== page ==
Walmart reaches settlement with AMLO’s administration

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Walmart de Mexico SAB’s landmark $370 million settlement came as it faced potential criminal tax fraud charges amid a crackdown by the Mexican government on big companies.

Earlier this year, officials filed a criminal complaint with federal prosecutors over the strategy that Walmart Inc.’s Mexican business, known as Walmex, used to minimize its profits from the 2013 sale of a restaurant chain, according to three people familiar with the matter who requested anonymity since tax matters are protected by privacy laws.

The settlement, announced last month, was the largest in recent history, according to half a dozen tax experts, and it marked a decisive moment in Mexican President Andres Manuel Lopez Obrador battle to end widespread tax evasion in Mexico since taking office in late 2018. It also reduces the likelihood that the world’s largest retailer will face further prosecution on tax issues.

The agreement has raised concerns for chief financial officers and auditors, who fear the government could turn threats of prosecution and public shame on them, and many are rushing to settle tax disputes, the people said.

Only days after the Walmex settlement was announced, Coke bottler and convenience store operator Fomento Economico Mexicano SAB said it would pay an even bigger settlement of 8.8 billion pesos, or about $410 million, to avoid going to court. Over the weekend, Lopez Obrador said International Business Machines Corp. agreed to pay 669 million pesos.

Walmex’s payment is equal to just over 1% of the company’s annual revenue from 2019. Femsa’s settlement represents less than 2% of its 2019 revenue.


‘Complex’ Laws

Mexico’s tax authority, known as SAT, didn’t respond to a request for comment. In response to questions from Bloomberg News, Walmex said that it had worked with tax authorities to interpret “complex” laws. “As a result, we closed several open tax assessments before the SAT to provide certainty and to conclude these complex matters,” Walmex said.

Walmex shares fell 0.6% on Wednesday to 55.01 pesos, their lowest level since mid-April, paring the year-to-date gain to 1.6%. Mexico’s benchmark IPC index has fallen 12%.

Walmex was Walmart’s first foray outside the U.S. While the retailer has struggled in regions like Germany, Japan and Brazil, Mexico has been the jewel of Walmart’s international operations. CEO Doug McMillon called the business a “gem” in a recent investor conference.

Sales grew 5.2% there last year, making it the fastest-growing region in Walmart’s $124 billion international unit. While Walmart has pretty much stopped opening new stores in the U.S., it opened 134 in Mexico last year.

Nonetheless, Walmex’s reputation in Mexico suffered following allegations it bribed Mexican officials over a decade ago to fast track store openings. Walmart Inc. agreed to pay $282 million in penalties last year after a seven-year corruption probe that spanned the globe.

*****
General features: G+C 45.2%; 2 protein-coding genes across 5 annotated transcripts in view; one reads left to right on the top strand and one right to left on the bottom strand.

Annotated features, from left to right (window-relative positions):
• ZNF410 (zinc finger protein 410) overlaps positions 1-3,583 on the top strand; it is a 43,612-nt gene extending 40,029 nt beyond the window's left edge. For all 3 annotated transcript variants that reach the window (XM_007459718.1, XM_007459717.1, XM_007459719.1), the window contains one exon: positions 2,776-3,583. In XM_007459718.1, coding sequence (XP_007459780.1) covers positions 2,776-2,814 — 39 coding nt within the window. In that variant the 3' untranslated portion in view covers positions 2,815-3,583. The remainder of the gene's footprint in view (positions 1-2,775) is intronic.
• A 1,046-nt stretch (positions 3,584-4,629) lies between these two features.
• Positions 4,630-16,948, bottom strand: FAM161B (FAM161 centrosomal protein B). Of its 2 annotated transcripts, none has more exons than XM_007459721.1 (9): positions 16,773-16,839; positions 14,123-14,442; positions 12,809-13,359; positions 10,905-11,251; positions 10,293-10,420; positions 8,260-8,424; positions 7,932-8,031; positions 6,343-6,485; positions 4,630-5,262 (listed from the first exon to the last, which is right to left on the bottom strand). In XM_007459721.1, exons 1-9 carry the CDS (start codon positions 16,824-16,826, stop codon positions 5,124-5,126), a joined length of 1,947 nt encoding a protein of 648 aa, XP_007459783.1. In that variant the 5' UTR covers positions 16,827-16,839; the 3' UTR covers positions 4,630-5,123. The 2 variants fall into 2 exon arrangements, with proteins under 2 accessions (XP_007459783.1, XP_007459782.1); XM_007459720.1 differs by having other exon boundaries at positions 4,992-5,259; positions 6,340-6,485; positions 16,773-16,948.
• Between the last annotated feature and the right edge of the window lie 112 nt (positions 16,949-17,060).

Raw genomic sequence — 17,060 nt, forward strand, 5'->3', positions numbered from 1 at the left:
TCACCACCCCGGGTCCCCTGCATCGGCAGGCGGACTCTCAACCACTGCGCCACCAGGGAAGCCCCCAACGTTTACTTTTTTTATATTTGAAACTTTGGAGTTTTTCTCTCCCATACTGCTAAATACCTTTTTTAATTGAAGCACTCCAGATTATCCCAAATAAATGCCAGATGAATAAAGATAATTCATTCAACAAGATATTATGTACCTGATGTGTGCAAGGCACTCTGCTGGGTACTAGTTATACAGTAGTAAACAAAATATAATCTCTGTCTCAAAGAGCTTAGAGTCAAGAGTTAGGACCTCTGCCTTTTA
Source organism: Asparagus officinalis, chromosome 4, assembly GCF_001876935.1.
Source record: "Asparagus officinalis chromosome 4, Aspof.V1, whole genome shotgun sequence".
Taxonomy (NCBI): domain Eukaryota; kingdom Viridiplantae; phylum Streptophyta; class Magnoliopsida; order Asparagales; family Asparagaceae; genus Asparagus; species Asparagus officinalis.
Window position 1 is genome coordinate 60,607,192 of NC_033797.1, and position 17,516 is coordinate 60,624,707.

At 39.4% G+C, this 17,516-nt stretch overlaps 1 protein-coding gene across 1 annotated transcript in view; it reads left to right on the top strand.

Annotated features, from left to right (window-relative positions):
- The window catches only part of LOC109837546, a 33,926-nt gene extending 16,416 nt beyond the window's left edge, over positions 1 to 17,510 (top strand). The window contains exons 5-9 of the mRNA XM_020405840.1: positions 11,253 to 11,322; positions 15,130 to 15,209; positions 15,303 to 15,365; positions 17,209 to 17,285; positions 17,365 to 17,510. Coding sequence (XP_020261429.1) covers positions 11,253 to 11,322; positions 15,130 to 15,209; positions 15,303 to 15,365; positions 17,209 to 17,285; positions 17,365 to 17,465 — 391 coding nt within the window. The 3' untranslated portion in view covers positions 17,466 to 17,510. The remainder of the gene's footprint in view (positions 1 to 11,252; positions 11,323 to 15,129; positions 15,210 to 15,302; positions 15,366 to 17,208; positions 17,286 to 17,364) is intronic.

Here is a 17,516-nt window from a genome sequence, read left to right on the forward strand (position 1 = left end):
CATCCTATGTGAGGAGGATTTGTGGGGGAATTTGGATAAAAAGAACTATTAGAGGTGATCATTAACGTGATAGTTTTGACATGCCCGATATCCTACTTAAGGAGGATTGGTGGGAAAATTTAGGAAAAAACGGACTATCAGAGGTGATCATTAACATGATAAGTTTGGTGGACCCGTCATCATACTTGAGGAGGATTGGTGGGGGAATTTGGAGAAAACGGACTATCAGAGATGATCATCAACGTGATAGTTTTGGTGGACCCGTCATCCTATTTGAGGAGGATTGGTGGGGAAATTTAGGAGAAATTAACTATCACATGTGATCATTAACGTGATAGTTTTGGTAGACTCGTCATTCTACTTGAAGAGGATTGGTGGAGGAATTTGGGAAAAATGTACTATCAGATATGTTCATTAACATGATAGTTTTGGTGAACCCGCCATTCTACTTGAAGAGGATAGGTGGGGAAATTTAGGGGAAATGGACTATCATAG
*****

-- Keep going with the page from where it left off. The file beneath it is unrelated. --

Late last year, Mexico passed new laws that classify tax fraud as organized crime and allow officials to jail executives facing charges as they await trial. Lopez Obrador argued the country’s wealthy and major companies had enjoyed tax forgiveness for decades under “corrupt” administrations.

As the coronavirus outbreak gripped the country, Lopez Obrador refused to offer fiscal breaks and instead demanded that big companies cough up billions of pesos in tax debts. While he refrained from naming Walmex, he repeatedly said that major companies haven’t paid enough taxes and that some had broken the law.

The government’s push to target tax evasion has gained urgency as Mexico faces a sharp downturn in revenue due to the current recession.


Policy Shift

The crackdown on companies marks a change over recent decades, when the government took a much less aggressive stance with big companies as part of a strategy to promote investment and create jobs, said the people familiar with the matter. Foreign companies in particular were rarely targeted with criminal complaints.

Walmex’s settlement is related to the 8.2 billion-peso sale in 2014 of its restaurant chain Vips to Alsea SAB, which operates the Starbucks and Domino’s Pizza brands in Mexico and other countries. Tax advisers initially thought the company would be able to easily fight the claim. But last week’s settlement “sent shockwaves” through tax and corporate circles, said Mauricio Martinez, a partner at Deloitte in Mexico.

Walmex had not declared any taxes at the time of the sale, two people with knowledge of the audit said. The tactics used by Walmex to reduce its tax obligations have been used by other companies, according to several of the tax experts.

Walmex did not comment on the tax strategy it used in the sale that sparked the original audit, but said “the payment is a result of the review of the substantial tax assessments open from 2014 to 2018 and our work with the SAT to interpret these complex tax laws.”

Source: Bloomberg

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